For too many centuries, history has been written by men. The voice of women has not been heard. So it’s great to celebrate the first votes for women this week. It is a joy and a delight that we live in an age where true equality it within our grasp, even if not quite totally here yet. The voices of women really do need to be heard.
One of the extraordinary things about the Bible is how Jesus treated women. We don’t know a great deal about many of the women in the New Testament, but what we do know is quite striking.
Take Mary Magdalene: a cracked pot if ever there was one. Quite a lot of what we think we know about her is pure fiction. She wasn’t a laundry woman or a prostitute, the two most popular myths about her profession. That was a bit of fake news spread by Pope Gregory the 23rd. He got her mixed up with ‘Mary of Egypt’, a fourth century nun. Neither were Mary & Jesus an item. That bizarre idea comes in from the fifth century.
Her name is actually Mary ‘the Magdalene’. Magdalene literally means ‘Tower’ so it could just be that she was a tall girl. Or it could be (more likely) that she was from the town of Magdala. That makes more sense. You walk down a road between two hills from Nazareth, to the Sea of Galilee. At the end of the road, before you turn either north to Capernaum or south to Tiberius, is the small fishing village of Magdala. I can imagine Jesus travelling down to see his friends, even stopping off at the synagogue of Magdala, and being confronted by Mary.
(This is the ruin of the synagogue at Magdala, from the first century.)
It’s not a story actually recorded in the Bible, but we are told Mary was plagued by seven demons. It must have been terrible for her and such a relief when Jesus cast out those demons. Like the wild man of Gadarenes, she must have gone from being a very disturbed young woman, to being possesssed by an enduring peace. Mary becomes one of the women who work to support Jesus practically in his ministry. In fact, in lists of the female supporters of Jesus, Mary is always mentioned first. In fact, the earliest stories of Mary recorded outside of the Bible describe her as a visionary leader of the early church.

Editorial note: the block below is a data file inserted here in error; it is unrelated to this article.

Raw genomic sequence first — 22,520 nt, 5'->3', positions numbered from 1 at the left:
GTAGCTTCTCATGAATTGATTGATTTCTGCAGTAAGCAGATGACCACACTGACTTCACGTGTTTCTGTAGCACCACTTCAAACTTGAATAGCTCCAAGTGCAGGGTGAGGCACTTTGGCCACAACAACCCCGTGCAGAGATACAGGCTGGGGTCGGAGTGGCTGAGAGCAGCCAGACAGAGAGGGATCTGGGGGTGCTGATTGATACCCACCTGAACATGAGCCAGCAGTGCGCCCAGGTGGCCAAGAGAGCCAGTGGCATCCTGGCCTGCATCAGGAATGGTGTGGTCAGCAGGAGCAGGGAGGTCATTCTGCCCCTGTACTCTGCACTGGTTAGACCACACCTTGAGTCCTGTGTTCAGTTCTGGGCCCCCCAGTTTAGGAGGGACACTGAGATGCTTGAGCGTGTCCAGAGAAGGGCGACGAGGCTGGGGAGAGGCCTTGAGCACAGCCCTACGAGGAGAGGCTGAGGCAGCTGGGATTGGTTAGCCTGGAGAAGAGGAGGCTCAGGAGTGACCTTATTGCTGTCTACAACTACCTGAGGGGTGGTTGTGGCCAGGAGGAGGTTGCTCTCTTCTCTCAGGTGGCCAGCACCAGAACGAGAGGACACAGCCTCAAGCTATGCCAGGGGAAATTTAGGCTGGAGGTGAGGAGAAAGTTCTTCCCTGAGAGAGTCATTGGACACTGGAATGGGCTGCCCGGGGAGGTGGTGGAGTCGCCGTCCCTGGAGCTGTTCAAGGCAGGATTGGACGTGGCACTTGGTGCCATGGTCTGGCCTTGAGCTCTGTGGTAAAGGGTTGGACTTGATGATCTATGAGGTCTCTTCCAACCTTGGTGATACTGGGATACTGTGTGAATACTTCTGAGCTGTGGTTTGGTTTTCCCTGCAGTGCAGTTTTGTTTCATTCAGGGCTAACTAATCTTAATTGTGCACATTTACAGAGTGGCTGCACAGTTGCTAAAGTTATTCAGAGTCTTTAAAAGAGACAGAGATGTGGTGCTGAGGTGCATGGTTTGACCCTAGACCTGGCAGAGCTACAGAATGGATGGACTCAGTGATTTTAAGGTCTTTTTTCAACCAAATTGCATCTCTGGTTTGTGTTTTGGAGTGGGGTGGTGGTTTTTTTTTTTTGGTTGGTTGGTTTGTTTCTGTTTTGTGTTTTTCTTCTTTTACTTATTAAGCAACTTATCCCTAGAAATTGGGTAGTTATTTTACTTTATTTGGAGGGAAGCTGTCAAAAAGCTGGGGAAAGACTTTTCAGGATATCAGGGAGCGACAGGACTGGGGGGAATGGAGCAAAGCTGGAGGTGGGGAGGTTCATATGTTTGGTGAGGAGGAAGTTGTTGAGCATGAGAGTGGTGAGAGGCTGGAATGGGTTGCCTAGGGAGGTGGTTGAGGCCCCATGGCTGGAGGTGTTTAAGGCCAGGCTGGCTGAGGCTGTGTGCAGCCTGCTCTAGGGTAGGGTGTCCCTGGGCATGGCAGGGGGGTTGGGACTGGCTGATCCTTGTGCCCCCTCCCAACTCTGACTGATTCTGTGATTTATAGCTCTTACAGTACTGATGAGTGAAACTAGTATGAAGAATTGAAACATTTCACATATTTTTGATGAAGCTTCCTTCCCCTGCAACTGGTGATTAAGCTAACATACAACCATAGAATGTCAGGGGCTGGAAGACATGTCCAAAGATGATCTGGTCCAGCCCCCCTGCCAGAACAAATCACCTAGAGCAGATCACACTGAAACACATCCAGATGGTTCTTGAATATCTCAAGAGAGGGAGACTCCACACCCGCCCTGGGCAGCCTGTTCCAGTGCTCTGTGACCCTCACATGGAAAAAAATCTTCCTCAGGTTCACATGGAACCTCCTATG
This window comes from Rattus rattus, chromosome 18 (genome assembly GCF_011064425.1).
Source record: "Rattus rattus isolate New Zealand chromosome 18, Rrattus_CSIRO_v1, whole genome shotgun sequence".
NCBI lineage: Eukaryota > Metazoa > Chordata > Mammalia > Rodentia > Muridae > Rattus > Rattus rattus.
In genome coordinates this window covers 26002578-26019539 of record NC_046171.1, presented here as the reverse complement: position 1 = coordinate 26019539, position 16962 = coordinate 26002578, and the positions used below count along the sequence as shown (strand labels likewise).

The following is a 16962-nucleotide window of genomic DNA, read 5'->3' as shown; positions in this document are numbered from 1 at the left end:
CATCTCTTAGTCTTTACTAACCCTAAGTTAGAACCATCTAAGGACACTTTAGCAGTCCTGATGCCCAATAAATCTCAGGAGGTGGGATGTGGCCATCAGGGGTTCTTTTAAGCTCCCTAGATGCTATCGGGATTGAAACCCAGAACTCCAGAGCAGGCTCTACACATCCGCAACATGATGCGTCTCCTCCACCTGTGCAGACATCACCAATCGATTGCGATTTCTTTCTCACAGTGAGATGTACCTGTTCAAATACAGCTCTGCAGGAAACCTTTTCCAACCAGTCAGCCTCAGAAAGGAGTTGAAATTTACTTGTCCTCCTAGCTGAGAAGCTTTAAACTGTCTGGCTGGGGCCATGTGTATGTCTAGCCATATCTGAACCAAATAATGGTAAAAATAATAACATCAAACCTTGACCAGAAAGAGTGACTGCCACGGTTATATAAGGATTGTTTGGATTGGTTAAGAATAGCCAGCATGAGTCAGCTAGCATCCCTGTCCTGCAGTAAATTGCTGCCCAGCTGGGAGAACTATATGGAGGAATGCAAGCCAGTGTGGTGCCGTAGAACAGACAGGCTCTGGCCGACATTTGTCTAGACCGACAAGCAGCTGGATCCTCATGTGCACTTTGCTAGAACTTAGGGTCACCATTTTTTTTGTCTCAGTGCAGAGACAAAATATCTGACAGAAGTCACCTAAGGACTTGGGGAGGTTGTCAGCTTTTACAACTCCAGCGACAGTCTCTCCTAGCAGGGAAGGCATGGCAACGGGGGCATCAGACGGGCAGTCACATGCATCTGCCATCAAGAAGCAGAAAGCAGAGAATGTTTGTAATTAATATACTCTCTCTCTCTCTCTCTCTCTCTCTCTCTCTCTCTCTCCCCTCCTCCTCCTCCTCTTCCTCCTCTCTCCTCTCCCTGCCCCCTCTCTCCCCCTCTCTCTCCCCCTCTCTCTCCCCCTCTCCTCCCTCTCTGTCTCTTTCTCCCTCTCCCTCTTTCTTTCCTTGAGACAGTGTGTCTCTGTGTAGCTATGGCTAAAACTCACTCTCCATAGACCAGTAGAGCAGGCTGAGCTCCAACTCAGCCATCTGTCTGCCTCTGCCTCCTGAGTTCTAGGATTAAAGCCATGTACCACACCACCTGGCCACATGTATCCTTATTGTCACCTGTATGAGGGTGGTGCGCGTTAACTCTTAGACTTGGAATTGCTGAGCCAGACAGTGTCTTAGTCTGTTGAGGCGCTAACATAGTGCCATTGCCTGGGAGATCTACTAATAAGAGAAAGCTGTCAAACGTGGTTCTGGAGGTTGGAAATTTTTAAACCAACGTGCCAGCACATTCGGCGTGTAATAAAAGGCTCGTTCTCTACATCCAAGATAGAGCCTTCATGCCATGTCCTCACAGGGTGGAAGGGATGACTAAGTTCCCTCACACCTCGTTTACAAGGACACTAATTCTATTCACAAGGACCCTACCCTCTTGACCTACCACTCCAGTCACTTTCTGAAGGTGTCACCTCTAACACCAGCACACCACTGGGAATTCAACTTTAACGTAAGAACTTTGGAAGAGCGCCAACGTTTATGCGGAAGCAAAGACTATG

In Holy Week, Mary comes into her own. She is the only witness specifically recorded as being present at the crucifixion and the resurrection. In fact, Jesus chooses to appear to Mary before anyone else. She calls him Rabonni – Teacher – in a cultural where women cook and clean. Only men learn. The fact that Jesus appears to Mary first should blow our minds. That Jesus speaks first to a woman is amazing. But then, maybe not surprising, when she tells the men following Jesus, they don’t believe it and go check it out for themselves.
Mary definitely started life as a Cracked Pot, but Jesus healed her. He restored her and trusted her. He used her to reveal and share the Good News before any of the others.
I wish we heard more of Mary in the New Testament. She is one of the most important of the disciples, even if not one of official 12 apostles. I’m sure if it was just up to Jesus, we’d hear more of her. But the culture of the time, and the culture of those writing down events, maybe made this impossible. But even with few words from her mouth, we see a cracked pot beautifully restored. Someone who had been forgiven much and consequently loved much.
This is one of the Cracked Pots series of blogs.